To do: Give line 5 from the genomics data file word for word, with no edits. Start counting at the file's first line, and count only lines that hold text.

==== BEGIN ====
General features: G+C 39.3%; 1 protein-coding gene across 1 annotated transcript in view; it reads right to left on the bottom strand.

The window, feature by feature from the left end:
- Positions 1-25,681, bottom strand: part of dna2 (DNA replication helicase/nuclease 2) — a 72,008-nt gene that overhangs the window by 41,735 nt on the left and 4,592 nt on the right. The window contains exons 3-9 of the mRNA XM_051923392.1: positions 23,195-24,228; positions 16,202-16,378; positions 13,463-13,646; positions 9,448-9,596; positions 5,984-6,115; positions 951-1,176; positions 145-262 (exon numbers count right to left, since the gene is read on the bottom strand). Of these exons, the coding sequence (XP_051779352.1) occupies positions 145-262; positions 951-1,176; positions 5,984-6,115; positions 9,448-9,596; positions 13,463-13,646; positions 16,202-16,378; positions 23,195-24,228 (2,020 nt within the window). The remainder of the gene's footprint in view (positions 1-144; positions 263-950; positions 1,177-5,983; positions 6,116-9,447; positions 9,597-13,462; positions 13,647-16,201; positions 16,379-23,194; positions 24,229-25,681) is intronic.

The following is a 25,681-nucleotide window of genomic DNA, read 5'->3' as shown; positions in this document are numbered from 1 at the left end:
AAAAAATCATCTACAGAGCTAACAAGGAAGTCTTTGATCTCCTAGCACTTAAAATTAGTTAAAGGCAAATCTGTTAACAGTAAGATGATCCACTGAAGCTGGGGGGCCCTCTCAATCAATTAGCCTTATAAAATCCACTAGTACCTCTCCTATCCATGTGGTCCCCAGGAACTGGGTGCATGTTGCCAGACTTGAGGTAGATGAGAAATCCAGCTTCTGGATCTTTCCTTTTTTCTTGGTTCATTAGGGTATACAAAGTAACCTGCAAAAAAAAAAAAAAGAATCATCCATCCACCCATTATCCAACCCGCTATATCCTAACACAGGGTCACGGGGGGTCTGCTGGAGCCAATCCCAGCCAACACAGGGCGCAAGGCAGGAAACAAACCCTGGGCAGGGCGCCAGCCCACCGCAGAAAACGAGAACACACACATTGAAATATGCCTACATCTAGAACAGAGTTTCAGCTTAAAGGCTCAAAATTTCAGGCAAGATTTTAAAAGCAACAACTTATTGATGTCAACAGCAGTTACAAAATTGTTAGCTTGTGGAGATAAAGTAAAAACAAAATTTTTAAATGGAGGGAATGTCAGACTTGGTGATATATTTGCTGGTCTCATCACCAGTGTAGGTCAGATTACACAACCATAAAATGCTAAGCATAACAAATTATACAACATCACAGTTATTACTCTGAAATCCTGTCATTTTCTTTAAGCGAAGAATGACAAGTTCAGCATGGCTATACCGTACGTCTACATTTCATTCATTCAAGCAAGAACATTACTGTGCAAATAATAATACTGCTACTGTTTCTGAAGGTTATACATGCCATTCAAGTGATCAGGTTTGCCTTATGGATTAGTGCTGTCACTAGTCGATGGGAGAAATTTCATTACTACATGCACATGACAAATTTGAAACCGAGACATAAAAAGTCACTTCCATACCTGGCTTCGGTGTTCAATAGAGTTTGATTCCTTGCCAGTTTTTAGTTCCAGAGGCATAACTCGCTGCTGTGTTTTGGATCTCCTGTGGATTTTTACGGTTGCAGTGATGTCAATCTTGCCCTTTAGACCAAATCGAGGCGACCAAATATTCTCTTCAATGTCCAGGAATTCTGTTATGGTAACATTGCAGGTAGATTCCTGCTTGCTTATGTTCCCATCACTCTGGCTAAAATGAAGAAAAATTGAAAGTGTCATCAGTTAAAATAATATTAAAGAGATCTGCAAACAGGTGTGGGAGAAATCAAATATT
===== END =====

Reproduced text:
AAAAAATCATCTACAGAGCTAACAAGGAAGTCTTTGATCTCCTAGCACTTAAAATTAGTTAAAGGCAAATCTGTTAACAGTAAGATGATCCACTGAAGCTGGGGGGCCCTCTCAATCAATTAGCCTTATAAAATCCACTAGTACCTCTCCTATCCATGTGGTCCCCAGGAACTGGGTGCATGTTGCCAGACTTGAGGTAGATGAGAAATCCAGCTTCTGGATCTTTCCTTTTTTCTTGGTTCATTAGGGTATACAAAGTAACCTGCAAAAAAAAAAAAAAGAATCATCCATCCACCCATTATCCAACCCGCTATATCCTAACACAGGGTCACGGGGGGTCTGCTGGAGCCAATCCCAGCCAACACAGGGCGCAAGGCAGGAAACAAACCCTGGGCAGGGCGCCAGCCCACCGCAGAAAACGAGAACACACACATTGAAATATGCCTACATCTAGAACAGAGTTTCAGCTTAAAGGCTCAAAATTTCAGGCAAGATTTTAAAAGCAACAACTTATTGATGTCAACAGCAGTTACAAAATTGTTAGCTTGTGGAGATAAAGTAAAAACAAAATTTTTAAATGGAGGGAATGTCAGACTTGGTGATATATTTGCTGGTCTCATCACCAGTGTAGGTCAGATTACACAACCATAAAATGCTAAGCATAACAAATTATACAACATCACAGTTATTACTCTGAAATCCTGTCATTTTCTTTAAGCGAAGAATGACAAGTTCAGCATGGCTATACCGTACGTCTACATTTCATTCATTCAAGCAAGAACATTACTGTGCAAATAATAATACTGCTACTGTTTCTGAAGGTTATACATGCCATTCAAGTGATCAGGTTTGCCTTATGGATTAGTGCTGTCACTAGTCGATGGGAGAAATTTCATTACTACATGCACATGACAAATTTGAAACCGAGACATAAAAAGTCACTTCCATACCTGGCTTCGGTGTTCAATAGAGTTTGATTCCTTGCCAGTTTTTAGTTCCAGAGGCATAACTCGCTGCTGTGTTTTGGATCTCCTGTGGATTTTTACGGTTGCAGTGATGTCAATCTTGCCCTTTAGACCAAATCGAGGCGACCAAATATTCTCTTCAATGTCCAGGAATTCTGTTATGGTAACATTGCAGGTAGATTCCTGCTTGCTTATGTTCCCATCACTCTGGCTAAAATGAAGAAAAATTGAAAGTGTCATCAGTTAAAATAATATTAAAGAGATCTGCAAACAGGTGTGGGAGAAATCAAATATT